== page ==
|Split into six or eight or ten pieces, each round might last a mid-winter day.|
In process, I ended up with a lot of juniper too, most of which has been drying through the summer, and I am moving it now. That is a one-seed juniper in the background.
Meanwhile, the butt section of the pine tree, which had been soaked by snow, is now dry, so I finished cutting it up today. (That small chunk next to the saw is from another tree.)
Intuitively, I thought the juniper offered more value as fuel, but it does not come in convenient pieces like pine.
But pine surrenders gracefully to the saw — juniper wants to hurt you. If it can't pinch the chain, its rigid twigs will rip your shirt.
Back in 1913, the eight-year-old US Forest Service was answering that question. "The object of the investigation is to determine the heating values of the woods commonly used for fuel in New Mexico and Arizona, including about 10 different species."
They compared them to coal, since many people burned coal for home-heating back then, and also to "Bakersfield crude oil."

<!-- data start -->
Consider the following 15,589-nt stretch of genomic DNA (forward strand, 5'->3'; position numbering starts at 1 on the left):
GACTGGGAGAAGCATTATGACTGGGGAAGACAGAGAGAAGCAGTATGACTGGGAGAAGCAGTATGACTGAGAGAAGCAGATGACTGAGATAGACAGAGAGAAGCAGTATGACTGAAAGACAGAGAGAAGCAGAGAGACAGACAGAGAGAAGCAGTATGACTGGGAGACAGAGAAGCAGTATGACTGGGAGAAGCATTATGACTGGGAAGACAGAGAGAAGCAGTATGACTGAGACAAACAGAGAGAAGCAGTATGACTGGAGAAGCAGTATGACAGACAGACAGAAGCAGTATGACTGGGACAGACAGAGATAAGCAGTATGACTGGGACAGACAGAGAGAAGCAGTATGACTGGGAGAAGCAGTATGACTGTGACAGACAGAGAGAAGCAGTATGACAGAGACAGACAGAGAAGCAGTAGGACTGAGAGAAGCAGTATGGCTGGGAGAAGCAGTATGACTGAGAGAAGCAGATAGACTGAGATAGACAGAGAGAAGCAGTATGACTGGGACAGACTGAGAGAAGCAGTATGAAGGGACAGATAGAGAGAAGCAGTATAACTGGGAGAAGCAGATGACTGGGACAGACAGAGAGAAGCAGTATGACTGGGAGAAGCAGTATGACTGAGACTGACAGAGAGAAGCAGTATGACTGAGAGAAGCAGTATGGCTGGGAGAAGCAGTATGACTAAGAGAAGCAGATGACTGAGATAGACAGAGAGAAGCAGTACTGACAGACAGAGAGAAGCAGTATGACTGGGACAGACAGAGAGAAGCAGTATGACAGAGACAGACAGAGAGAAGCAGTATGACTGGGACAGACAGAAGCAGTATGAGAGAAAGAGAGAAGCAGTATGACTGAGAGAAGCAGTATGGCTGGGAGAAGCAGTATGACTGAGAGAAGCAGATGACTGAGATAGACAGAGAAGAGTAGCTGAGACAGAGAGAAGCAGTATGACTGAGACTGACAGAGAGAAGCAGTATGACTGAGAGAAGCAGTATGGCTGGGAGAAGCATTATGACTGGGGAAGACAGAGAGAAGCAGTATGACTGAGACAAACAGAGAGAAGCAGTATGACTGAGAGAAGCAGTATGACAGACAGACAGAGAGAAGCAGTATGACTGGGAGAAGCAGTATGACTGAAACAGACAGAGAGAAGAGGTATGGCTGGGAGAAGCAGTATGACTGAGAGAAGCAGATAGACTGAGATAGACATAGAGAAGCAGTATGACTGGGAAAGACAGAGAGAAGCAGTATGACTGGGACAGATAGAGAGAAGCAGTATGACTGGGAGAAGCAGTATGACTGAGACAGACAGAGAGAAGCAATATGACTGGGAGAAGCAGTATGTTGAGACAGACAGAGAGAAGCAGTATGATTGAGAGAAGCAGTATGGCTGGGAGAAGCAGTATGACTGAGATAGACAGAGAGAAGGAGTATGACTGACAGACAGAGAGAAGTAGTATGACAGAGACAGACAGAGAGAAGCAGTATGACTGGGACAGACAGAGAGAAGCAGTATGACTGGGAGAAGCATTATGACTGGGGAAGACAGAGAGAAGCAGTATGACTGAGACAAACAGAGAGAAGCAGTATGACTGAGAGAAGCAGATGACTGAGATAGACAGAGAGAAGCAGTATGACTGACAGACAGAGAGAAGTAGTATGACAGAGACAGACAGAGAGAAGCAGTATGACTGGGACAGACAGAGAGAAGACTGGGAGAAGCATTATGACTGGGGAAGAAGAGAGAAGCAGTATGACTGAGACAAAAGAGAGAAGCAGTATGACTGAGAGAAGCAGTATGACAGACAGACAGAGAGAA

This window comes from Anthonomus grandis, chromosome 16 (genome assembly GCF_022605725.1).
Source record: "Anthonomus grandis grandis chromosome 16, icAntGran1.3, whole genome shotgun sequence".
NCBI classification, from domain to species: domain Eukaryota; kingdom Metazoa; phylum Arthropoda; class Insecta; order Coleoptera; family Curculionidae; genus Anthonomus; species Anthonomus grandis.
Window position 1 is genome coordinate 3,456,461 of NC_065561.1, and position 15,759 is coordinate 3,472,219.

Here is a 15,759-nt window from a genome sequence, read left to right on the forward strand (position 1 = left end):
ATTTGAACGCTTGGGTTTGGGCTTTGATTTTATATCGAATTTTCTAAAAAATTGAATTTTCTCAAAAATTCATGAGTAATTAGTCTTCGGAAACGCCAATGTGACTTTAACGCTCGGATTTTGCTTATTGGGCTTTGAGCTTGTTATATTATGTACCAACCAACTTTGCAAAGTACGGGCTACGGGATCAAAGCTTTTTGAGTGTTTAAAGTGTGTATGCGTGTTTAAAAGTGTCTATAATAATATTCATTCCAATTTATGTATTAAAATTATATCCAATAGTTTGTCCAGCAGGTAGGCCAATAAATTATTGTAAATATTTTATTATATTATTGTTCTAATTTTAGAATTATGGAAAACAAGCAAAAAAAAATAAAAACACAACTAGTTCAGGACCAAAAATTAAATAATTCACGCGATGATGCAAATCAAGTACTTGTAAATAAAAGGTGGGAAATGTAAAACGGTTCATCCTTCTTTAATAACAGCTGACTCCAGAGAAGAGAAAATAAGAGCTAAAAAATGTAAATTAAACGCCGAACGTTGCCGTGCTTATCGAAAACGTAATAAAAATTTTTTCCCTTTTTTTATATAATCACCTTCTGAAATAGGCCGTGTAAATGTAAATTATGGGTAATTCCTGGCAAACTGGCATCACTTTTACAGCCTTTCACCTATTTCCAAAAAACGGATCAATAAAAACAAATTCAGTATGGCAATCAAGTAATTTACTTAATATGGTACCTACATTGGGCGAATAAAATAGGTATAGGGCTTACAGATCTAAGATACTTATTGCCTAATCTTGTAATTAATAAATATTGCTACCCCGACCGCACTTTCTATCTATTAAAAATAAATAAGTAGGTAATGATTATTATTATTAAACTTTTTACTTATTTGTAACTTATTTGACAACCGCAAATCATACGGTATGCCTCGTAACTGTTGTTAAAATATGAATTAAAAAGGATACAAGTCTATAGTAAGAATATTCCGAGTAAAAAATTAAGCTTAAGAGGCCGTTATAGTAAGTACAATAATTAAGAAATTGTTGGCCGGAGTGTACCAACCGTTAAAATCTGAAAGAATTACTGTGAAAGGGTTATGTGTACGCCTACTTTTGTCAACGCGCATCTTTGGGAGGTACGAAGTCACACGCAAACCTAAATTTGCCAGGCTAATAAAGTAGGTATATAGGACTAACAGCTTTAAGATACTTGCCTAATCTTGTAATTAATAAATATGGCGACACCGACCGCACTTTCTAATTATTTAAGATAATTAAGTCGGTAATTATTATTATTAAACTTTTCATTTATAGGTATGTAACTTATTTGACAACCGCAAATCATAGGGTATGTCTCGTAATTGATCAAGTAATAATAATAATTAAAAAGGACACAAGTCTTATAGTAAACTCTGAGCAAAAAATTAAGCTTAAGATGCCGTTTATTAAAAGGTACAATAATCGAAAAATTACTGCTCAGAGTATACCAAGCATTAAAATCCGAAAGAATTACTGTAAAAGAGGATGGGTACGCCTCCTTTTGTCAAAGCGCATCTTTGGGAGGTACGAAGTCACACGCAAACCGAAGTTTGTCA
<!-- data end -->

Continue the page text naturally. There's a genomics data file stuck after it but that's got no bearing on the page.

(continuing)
The tests were conducted using a "bomb calorimeter." I would like to own one of those just for the name. ("Professor Murcheson will now demonstrate the bomb calorimeter.")
The big winners were alligator juniper and the bark (not the wood) of Douglas fir, both of them delivering more than 10,000 BTUs per pound, or 76 percent as much per pound as Cerrillos anthracite coal. (The area around Cerrillos and Madrid, N.M., used to produce a lot of coal.)
One-seed juniper was almost as good, 9,900 BTUs/lb., equivalent to 75 percent of Cerrillos anthracite.
Ponderosa pine sapwood produced 8,856 BTUs/lb., while the bark produced 9,275.
Aspen (quakies), incidentally, came in at 8,555. They did not measure Gambel oak, but another source placed it almost as high as the one-seed juniper, which fits what I feel standing next to the stove. Piñon pine, 8,629. Some people would that it burns hotter than ponderosa, which I always thought was true. At least one other site supports me.
Another site calculates heat values in million BTUs per cord, a cord being a tightly stacked pile of wood measuring 4 x 4 x 8 feet. (The method of measurement is not specified.)
Here we see ponderosa pine at 21.7 million BTUs/cord; cottonwood, 16.8; aspen, 18; Douglas fir, 26.5; white fir, 21.1— and they don't measure Gambel oak, one-seed juniper, or Rocky Mountain juniper.
What this means, in the end, is that I will pick up any piece of juniper that is as big around as my wrist.